By itself, Twitter’s announcement that it would expand its character limit for private messages from 140 characters — the limit applied to tweets — to 10,000 can be interpreted as a simple upgrade to a relatively minor feature. Even Twitter employees themselves took a muted tone when discussing the move; Sachin Agarwal, product manager for DMs, was paraphrased as saying the company’s private messaging “functioned best as a kind of backchannel for Twitter: a place to take discussion of tweets, or the people tweeting them, to a private place.” But of course no product rollout occurs in a vacuum, so we must consider this change within the context of other modifications made to the platform, and it turns out Twitter has been pretty busy lately working on its direct messaging capabilities. After ignoring DMs for years, Twitter has, over the last few months, opened the platform for group messaging, allowed people to upload photos, and reversed its (bizarre) ban on sending URLs. You’d be forgiven if you looked at the totality of these features and reached a rather obvious conclusion: Twitter is looking more and more like a private messaging app. And it’s no coincidence that this expansion in Twitter’s focus is occurring during a global explosion in messaging app adoption. While social platforms still continue to expand, they are facing increasing competition from OTT messaging services, and in some countries social networks have been completely surpassed in use by private messengers. In the U.S., one-to-one messaging platforms like Snapchat are a relatively new phenomena, seeing the highest adoption among teens, but in other countries, particularly in Europe, Asia, and South America, use of such tools is almost universal. In Brazil, for instance, 90 percent of the population uses these apps regularly.
Facebook’s shift to messaging
Some analysts believe private messaging could soon overtake social in worldwide adoption, and major social media companies are taking this threat seriously. Facebook, arguably the world’s most successful social network, first tried to acquire Snapchat for over $3 billion, and, failing that, began forcing its mobile users onto Facebook Messenger, which now boasts 700 million users. Last year, it launched Slingshot, an ephemeral messaging app meant to compete with Snapchat, and then a few months later made a stunning $22 billion acquisition of WhatsApp, which itself has over half a billion users. Why do users — and investors — find this brand of app so valuable? Well, for one, because the messages are sent OTT, which stands for “over the top,” the apps can be used to replace mobile texting, which is traditionally much more expensive. The apps also replace, or incorporate in, desktop instant messaging platforms. Some pundits believe that younger generations, after seeing the negative consequences that result from blasting intimate details out to public audiences, are migrating back to private spaces that favor one-to-one — and safer — interactions. While evidence for this remains mostly anecdotal, it does seem clear that users of messaging apps, especially in non-U.S. countries, are starting to view these tools as more than just a vehicle for messaging. The apps are becoming the new mobile browser.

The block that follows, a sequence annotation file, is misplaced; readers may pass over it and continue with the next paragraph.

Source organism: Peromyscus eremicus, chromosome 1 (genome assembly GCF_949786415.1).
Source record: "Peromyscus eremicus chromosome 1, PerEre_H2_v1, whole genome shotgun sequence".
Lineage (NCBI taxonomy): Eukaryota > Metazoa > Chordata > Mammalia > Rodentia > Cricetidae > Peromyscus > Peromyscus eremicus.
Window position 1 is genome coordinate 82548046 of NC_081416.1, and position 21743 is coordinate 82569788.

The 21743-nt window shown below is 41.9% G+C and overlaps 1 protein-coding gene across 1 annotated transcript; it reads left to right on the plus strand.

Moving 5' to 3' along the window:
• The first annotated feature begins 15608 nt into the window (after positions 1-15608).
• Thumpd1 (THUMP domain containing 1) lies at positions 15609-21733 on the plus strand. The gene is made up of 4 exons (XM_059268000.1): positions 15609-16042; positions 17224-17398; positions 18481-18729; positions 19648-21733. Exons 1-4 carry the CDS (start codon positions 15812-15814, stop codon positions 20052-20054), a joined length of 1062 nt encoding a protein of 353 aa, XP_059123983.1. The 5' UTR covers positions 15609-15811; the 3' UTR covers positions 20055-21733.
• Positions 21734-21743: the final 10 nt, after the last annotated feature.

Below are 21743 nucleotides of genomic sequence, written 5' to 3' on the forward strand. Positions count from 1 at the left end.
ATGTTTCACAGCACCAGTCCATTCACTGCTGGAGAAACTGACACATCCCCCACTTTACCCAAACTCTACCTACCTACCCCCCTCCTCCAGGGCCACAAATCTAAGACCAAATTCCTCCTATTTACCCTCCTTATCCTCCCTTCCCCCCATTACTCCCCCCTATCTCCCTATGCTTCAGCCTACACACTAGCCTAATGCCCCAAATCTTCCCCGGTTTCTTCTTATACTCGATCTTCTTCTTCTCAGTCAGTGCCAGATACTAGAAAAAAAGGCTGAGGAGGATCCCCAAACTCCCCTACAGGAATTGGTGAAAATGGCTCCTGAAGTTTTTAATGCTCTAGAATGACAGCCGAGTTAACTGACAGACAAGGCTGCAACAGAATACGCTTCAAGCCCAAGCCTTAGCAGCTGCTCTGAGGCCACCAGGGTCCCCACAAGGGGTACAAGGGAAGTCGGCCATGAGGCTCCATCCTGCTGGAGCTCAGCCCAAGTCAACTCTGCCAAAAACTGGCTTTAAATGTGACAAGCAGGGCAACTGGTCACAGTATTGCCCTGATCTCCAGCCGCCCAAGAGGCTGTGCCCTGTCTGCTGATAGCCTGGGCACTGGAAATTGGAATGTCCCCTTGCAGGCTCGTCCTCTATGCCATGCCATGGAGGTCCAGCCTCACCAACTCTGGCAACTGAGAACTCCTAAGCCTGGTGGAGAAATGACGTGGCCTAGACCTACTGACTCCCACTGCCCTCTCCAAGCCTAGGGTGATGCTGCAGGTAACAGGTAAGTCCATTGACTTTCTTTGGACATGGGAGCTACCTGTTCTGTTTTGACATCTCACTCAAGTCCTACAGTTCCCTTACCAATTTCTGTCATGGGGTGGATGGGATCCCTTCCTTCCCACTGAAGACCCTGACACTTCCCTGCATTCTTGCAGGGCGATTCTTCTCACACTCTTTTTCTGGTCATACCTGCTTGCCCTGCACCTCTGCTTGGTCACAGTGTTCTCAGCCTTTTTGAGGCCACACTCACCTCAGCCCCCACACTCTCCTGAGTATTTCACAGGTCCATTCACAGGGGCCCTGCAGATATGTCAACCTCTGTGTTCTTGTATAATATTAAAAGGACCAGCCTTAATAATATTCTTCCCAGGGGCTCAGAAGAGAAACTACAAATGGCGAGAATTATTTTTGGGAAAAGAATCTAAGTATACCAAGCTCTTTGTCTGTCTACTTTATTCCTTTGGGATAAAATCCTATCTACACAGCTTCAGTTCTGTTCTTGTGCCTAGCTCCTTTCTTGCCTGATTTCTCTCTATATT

The mobile lifestyle goes beyond social
In a well-researched article, Andreessen Horowitz partner Connie Chan laid out an explanation for why WeChat has so dominated the Chinese app market. More than just a messaging app, it addresses the “daily, even hourly needs of its users. Instead of focusing on building the largest social network in the world, WeChat has focused on building a mobile lifestyle — its goal is to address every aspect of its users’ lives, including non-social ones.” Companies and brands, instead of launching their own standalone apps, are launching them within WeChat’s ecosystem, making it a one-stop destination for everything from mobile payments to restaurant reservations. Will Twitter start allowing mobile payments anytime soon? Well, it’s already begun to experiment with such tools in other countries. But regardless of how long it takes to expand these capabilities to all users, it’s already uniquely positioned as the prime platform for real-time conversation, and allowing its users to move these conversations into private messaging will only boost its utility. And its executives know that the rush to provide more messaging utility isn’t just about a battle to dominate social, it’s a marathon race to become the next Verizon or AT&T. The telecom giants have enjoyed their market dominance; the rise of OTT will almost certainly end it. Matt Cooper is the CEO of Visually. Follow him on Twitter @matt_cooper.